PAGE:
Lavergne, who was interviewed alone and described as “cooperative but very serious,” admitted to having suicidal thoughts as recently as May, the same month he kidnapped and later killed Shunick the night she disappeared while riding her bicycle home from a friend’s house. He told Benoit, however, that he has never attempted suicide.
“He reported a history of memory lapses during periods of extreme emotion,” the report states. “He admitted to a history of homicidal ideation on multiple occasions. He reported chronic childhood physical abuse by his adoptive father and multiple instances of molestation by a teenaged female babysitter at age three or four.”
Mental tests performed on Lavergne conclude that he maintains a “high average range of intellectual functioning.”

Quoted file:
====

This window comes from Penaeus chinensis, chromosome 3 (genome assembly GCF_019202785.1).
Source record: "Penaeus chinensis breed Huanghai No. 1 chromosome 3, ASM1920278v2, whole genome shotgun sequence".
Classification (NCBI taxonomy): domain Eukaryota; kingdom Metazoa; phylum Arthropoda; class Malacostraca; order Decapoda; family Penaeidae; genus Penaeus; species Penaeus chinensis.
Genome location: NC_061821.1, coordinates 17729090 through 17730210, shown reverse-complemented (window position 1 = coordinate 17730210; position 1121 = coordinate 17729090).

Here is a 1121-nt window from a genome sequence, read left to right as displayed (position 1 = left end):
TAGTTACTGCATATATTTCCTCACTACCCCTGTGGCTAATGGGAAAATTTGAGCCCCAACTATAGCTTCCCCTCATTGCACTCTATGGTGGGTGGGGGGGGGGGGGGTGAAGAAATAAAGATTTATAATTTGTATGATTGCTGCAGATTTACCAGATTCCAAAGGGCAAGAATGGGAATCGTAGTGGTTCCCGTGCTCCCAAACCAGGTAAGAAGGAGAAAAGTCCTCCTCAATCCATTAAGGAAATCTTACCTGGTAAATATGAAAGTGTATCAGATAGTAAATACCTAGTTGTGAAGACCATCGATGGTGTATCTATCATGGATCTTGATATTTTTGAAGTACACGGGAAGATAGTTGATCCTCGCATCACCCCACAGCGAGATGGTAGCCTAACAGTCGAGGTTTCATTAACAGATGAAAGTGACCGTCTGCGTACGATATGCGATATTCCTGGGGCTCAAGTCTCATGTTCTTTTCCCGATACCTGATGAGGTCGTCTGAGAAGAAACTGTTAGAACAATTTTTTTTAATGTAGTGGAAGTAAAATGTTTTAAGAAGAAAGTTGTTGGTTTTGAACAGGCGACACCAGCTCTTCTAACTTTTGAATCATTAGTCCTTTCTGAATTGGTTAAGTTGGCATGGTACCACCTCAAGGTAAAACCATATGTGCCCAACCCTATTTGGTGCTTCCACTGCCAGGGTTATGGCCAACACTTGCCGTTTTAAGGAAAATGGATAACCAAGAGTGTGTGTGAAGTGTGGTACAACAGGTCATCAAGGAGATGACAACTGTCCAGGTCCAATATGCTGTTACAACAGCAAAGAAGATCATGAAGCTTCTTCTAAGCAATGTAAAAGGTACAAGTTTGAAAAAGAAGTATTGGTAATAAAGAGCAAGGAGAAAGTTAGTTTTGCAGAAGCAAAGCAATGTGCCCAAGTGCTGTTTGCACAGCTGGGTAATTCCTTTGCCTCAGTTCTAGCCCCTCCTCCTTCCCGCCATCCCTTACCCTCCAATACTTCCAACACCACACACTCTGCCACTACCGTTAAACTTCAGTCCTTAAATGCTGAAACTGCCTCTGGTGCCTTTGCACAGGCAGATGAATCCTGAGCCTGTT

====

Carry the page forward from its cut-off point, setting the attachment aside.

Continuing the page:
“He described his own behavior and the behavior of others leading up to and following the alleged crimes in considerable detail, entirely consistent with the documentation describing the incidents in question and his arrests. He seemed to have no problems comparing his own situation with other individuals accused of similar crimes,” Benoit says in the report. “He had a clear appreciation of the seriousness of his own legal situation and the possible outcomes of the proceedings. His factual understanding of the legal process is intact. There was no overt evidence of delusional thinking, preoccupations, obsessions, ideas of reference or formal thought disorder.”